Thinking in groups, thinking alone
Where do good ideas come from? A recent issue of the New Yorker offers up a few answers, in a fascinating article on the science of groupthink by Jonah Lehrer, who debunks some widely cherished notions about creative collaboration. Lehrer suggests that brainstorming—narrowly defined as a group activity in which a roomful of people generates as many ideas as possible without pausing to evaluate or criticize—is essentially useless, or at least less effective than spirited group debate or working alone. The best kind of collaboration, he says, occurs when people from diverse backgrounds are thrown together in an environment where they can argue, share ideas, or simply meet by chance, and he backs this up with an impressive array of data, ranging from studies of the genesis of Broadway musicals to the legendary Building 20 at MIT, where individuals as different as Amar Bose and Noam Chomsky thrived in an environment in which the walls between disciplines could literally be torn down.
What I love about Lehrer’s article is that its vision of productive group thinking isn’t that far removed from my sense of what writers and other creative artists need to do on their own. The idea of subjecting the ideas in brainstorming sessions to a rigorous winnowing process has close parallels to Dean Simonton’s Darwinian model of creativity: quality, he notes, is a probabilistic function of quantity, so the more ideas you have, the better—but only if they’re subjected to the discipline of natural selection. This selection can occur in the writer’s mind, in a group, or in the larger marketplace, but the crucial thing is that it take place at all. Free association or productivity isn’t enough without that extra step of revision, or rendering, which in most cases requires a strong external point of view. Hence the importance of outside readers and editors to every writer, no matter how successful.
The premise that creativity flowers most readily from interactions between people from different backgrounds has parallels in one’s inner life as well. In The Act of Creation, Arthur Koestler concludes that bisociation, or the intersection of two unrelated areas of knowledge in unexpected ways, is the ultimate source of creativity. On the highest plane, the most profound innovations in science and the arts often occur when an individual of genius changes fields. On a more personal level, nearly every good story idea I’ve ever had came from the juxtaposition of two previously unrelated concepts, either done on purpose—as in my focused daydreaming with science magazines, which led to stories like “Kawataro,” “The Boneless One,” and “Ernesto”—or by accident. Even accidents, however, can benefit from careful planning, as in the design of the Pixar campus, as conceived by Steve Jobs, in which members of different departments have no choice but to cross paths on their way to the bathroom or cafeteria.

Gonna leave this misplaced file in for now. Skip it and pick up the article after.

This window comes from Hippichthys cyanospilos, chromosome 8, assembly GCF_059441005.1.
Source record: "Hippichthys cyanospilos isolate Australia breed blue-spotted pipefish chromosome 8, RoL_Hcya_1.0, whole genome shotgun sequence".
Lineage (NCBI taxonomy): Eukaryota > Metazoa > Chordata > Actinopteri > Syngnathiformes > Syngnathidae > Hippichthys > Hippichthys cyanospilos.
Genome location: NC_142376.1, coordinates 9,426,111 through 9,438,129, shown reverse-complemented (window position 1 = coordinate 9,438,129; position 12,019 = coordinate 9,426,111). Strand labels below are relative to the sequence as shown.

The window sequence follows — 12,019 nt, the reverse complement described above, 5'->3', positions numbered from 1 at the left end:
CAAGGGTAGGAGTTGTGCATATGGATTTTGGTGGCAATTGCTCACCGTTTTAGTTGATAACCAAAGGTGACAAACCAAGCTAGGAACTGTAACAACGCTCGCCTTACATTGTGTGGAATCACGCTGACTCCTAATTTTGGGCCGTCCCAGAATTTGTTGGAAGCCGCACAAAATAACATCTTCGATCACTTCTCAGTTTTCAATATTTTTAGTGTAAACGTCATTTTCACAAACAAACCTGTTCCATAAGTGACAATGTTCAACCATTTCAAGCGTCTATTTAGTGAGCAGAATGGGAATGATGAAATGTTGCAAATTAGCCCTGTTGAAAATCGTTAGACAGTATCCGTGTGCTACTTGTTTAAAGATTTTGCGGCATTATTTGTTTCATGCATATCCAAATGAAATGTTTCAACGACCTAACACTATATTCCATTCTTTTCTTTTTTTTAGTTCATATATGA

Every creative artist needs to find ways of maximizing this sort of serendipity in his or her own life. My favorite personal example is my own home library: partially out of laziness, my bookshelves have always been a wild jumble of volumes in no particular order, an arrangement that sometimes makes it hard to find a specific book when I need it, but also leads to serendipitous arrangements of ideas. I’ll often be looking for one book when another catches my eye, even if I haven’t read it in years, which takes me, in turn, in unexpected directions. Even more relevant to Lehrer’s article is the importance of talking to people from different fields: writers benefit enormously from working around people who aren’t writers, which is why college tends to be a more creatively fertile period than graduate school. “It is the human friction,” Lehrer concludes, “that makes the sparks.” And we should all arrange our lives accordingly.